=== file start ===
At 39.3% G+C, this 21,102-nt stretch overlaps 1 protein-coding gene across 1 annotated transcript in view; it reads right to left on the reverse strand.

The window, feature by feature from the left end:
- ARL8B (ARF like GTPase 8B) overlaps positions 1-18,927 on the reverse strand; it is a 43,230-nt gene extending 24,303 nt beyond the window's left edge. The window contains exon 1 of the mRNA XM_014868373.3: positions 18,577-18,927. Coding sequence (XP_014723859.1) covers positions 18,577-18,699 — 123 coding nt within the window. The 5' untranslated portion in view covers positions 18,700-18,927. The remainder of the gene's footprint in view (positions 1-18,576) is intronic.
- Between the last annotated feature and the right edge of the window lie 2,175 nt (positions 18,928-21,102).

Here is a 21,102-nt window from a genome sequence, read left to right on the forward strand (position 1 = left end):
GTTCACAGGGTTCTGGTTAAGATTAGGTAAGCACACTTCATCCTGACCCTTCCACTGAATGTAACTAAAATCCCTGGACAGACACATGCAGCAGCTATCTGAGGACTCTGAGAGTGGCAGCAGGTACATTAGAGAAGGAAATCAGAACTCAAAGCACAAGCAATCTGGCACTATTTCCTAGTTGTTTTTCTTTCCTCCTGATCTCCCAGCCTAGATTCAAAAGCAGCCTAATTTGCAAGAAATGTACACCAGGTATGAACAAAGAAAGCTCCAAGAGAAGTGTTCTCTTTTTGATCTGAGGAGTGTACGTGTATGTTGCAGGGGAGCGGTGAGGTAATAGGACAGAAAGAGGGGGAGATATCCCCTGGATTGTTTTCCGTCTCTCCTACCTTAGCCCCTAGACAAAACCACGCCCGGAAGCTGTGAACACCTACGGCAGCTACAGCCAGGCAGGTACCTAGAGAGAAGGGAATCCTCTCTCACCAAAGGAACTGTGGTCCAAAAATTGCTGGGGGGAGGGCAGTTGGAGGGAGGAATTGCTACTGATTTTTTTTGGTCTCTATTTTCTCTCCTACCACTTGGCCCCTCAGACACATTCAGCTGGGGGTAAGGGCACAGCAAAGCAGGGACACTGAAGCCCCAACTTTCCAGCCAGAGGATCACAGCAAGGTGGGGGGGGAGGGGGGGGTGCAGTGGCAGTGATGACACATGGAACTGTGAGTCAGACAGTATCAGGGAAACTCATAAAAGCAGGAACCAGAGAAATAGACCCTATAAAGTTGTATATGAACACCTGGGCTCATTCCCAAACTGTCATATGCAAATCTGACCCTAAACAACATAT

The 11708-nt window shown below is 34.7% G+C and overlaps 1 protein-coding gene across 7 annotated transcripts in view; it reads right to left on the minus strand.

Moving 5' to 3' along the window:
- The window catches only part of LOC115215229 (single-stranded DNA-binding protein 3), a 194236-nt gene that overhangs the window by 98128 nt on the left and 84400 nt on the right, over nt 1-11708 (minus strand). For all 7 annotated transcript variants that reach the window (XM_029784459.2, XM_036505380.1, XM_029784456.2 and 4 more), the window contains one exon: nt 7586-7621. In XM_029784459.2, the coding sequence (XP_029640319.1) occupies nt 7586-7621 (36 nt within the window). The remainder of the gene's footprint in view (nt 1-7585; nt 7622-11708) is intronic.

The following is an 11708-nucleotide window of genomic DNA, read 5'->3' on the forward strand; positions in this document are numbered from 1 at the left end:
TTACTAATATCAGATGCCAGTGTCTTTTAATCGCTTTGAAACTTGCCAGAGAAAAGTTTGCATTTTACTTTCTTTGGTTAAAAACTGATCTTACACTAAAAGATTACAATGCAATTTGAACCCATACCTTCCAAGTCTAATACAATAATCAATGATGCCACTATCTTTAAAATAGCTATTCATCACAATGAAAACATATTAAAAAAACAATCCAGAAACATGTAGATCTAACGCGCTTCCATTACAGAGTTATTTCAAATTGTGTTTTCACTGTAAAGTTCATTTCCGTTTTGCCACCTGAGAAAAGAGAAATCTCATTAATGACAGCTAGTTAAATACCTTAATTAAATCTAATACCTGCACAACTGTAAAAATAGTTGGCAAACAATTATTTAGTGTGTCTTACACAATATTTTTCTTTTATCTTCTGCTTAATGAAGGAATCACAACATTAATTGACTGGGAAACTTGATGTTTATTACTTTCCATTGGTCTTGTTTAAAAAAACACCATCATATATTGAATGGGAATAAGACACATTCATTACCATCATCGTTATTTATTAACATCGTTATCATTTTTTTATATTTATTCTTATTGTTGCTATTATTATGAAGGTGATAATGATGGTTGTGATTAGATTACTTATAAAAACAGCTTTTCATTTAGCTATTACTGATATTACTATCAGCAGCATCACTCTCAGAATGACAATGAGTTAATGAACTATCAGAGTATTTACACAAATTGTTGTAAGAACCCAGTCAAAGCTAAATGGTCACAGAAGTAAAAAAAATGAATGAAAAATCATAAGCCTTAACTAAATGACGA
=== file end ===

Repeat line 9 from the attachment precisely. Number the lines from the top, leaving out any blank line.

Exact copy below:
- The window catches only part of LOC115215229 (single-stranded DNA-binding protein 3), a 194236-nt gene that overhangs the window by 98128 nt on the left and 84400 nt on the right, over nt 1-11708 (minus strand). For all 7 annotated transcript variants that reach the window (XM_029784459.2, XM_036505380.1, XM_029784456.2 and 4 more), the window contains one exon: nt 7586-7621. In XM_029784459.2, the coding sequence (XP_029640319.1) occupies nt 7586-7621 (36 nt within the window). The remainder of the gene's footprint in view (nt 1-7585; nt 7622-11708) is intronic.